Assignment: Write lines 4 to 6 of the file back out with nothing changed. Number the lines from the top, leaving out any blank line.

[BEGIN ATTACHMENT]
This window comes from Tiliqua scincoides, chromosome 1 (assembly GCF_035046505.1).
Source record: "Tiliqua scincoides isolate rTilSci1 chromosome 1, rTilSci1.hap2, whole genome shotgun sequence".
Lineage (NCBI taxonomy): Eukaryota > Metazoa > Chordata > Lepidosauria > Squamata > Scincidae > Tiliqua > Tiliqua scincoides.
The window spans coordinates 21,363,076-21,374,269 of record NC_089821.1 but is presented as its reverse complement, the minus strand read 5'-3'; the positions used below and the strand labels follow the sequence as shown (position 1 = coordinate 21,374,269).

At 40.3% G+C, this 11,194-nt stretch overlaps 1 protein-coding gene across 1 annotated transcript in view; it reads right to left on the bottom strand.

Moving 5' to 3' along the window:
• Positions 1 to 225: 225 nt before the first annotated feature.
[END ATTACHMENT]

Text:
The window spans coordinates 21,363,076-21,374,269 of record NC_089821.1 but is presented as its reverse complement, the minus strand read 5'-3'; the positions used below and the strand labels follow the sequence as shown (position 1 = coordinate 21,374,269).

At 40.3% G+C, this 11,194-nt stretch overlaps 1 protein-coding gene across 1 annotated transcript in view; it reads right to left on the bottom strand.

Moving 5' to 3' along the window: